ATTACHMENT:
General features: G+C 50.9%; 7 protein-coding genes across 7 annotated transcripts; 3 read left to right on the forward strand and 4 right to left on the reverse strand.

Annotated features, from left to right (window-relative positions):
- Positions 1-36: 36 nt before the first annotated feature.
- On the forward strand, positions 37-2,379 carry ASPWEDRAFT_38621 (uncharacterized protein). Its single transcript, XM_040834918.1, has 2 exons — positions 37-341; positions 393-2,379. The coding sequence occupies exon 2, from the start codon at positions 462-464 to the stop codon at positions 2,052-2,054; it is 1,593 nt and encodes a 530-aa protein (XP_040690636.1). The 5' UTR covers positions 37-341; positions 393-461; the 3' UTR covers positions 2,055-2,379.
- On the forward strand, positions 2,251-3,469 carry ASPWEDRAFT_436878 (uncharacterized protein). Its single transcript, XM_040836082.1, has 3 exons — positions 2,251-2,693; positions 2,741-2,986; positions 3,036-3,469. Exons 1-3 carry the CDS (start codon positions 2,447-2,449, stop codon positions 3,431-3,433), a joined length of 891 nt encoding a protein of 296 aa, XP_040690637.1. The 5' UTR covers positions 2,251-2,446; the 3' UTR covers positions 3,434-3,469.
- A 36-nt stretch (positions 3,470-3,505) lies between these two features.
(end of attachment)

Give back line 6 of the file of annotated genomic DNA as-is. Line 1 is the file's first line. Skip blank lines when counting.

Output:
- A 36-nt stretch (positions 3,470-3,505) lies between these two features.